The Tropics Meet The Arctic

Coconut Aqpik cookies_n

Sometimes a small batch of cookies is all you need. These thumbprint cookies combine the creamy sweetness of Arctic cloudberries with the tropical essence of coconut in an airy confection.

Sorry to temp you with a berry that rarely sees a latitude much south the Arctic Circle. Our favorite berry has yet to be cultivated on any large scale as far as we know, but almost any jam could serve as a substitute in these cookies. Perhaps there is an equivalent rare berry from another interesting part of the world you could taunt us back with?

Read more at Cloudberry Country, Cloudberry Freezer JamCloudberry Cake,  and Cloudberry Sorbet.

Coconut Aqpik Thumbprints


  • 1/4 lb. unsalted butter, room temperature
  • 1/3 cup granulated sugar
  • 1 tsp vanilla extract
  • 1 cup all purpose flour
  • 1/4 tsp salt
  • 1 egg beaten with 1 tbsp water (egg wash)
  • 1/3 cup coconut flakes
  • cloudberry jam (or jam of your choice)


  1. In a stand mixer fitted with paddle attachment, cream together butter and sugar.
  2. Mix in vanilla.
  3. With mixer on low speed, slowly add flour and salt to butter mixture. Mix until dough comes together.
  4. Roll dough into about 1-inch balls.
  5. Get a bowl ready with egg wash and a plate ready with coconut flakes.
  6. Dip each ball into egg wash.
  7. Roll each ball in coconut.
  8. Place each cookie on parchment-lined baking sheet.
  9. Press an indentation into each cookie. I used the handle end of a silverware knife.
  10. Fill each indentation with jam.
  11. Bake cookies for 20 – 25 minutes, until coconut is golden brown.
  12. Cool and serve.

Makes 15 cookies.

Homemade Cloudberry Syrup – For Belgian Waffles and Italian Sodas

Although ripe cloudberries are golden amber in color, the syrup they produce is a luminescent dark pink. Thick and flavorful, mixed with carbonated water, the syrup makes refreshing Italian sodas. This morning, it topped our Belgian waffles.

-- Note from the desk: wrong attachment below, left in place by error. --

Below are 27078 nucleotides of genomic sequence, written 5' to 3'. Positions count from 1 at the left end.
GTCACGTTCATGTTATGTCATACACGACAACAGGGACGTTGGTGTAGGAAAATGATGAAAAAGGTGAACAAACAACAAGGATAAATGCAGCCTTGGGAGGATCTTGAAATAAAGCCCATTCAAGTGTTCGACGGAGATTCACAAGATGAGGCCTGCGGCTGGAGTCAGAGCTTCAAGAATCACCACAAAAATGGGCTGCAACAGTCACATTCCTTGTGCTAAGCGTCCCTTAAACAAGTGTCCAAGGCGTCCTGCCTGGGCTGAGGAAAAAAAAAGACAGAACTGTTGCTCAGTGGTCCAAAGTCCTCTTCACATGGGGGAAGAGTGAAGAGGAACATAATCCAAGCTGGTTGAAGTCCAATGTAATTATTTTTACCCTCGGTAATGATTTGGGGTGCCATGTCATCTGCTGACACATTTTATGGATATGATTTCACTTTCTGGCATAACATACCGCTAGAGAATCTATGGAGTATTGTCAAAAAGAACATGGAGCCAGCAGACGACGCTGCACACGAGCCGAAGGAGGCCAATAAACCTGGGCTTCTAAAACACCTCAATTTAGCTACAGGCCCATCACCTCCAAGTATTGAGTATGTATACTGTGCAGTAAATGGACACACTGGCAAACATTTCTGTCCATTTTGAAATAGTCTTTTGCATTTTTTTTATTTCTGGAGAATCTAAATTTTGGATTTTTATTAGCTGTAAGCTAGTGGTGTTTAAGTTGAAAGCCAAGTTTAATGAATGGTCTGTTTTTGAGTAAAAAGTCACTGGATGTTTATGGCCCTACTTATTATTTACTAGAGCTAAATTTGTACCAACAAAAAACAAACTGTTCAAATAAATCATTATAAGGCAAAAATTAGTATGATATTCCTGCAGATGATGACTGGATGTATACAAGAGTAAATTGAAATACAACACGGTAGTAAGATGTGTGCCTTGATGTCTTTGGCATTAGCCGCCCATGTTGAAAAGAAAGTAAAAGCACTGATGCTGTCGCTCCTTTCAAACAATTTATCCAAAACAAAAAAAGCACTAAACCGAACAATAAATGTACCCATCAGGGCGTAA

We’ve already turned about 20 pounds of freshly picked cloudberries (click here to see cloudberry photos) into two kinds of jam as well as sorbet. Our most recent venture out on the tundra yielded another eight pounds that I hadn’t counted on. When I asked a berry-picking friend what she thought I should make, she enthusiastically replied, “Syrup!”

The syrup, which is easy to make, turned out a beautiful dark pink color. I hadn’t expected this because the fruit I started with was a lovely salmon color. The seeds seemed to color the juice. I made freezer jam with the remaining pulp in order to save every luscious part of the berries. I thought if the “pulp jam” didn’t look good, it could still be used as a key ingredient in fruit breads. Any kind of berries could be used to make this syrup with an adjustment to the amount of sugar used.

Aqpik (Cloudberry) Syrup

Ingredients: (Yields 4 cups syrup)

  • 10 cups of berries
  • 4 cups of water
  • 3 cups granulated sugar


  1. Place berries and water in a large pot. Cook on medium high heat.
  2. Boil berries for about 15 minutes.
  3. Line a strainer with cheesecloth. Elevate strainer over a bowl so that syrup can drain through cheesecloth and into the bowl. (I used a strainer that stands by itself set on a wire cooling rack set on a large mixing bowl.)
  4. Place berries in pot and puree them using an immersion or stick blender.
  5. Pour pureed berries and all liquids from pot into cheesecloth lined strainer.
  6. Let berries sit in strainer for at least two hours to drain off liquid.
  7. Take the liquid that has drained into the large mixing bowl and put it in a pot.
  8. Add sugar to the pot.
  9. Cook over medium-high heat, stirring frequently, until syrup boils.
  10. Skim off any foam and discard.
  11. Pour juice into canning jars to freeze or into decorative bottles to refrigerate.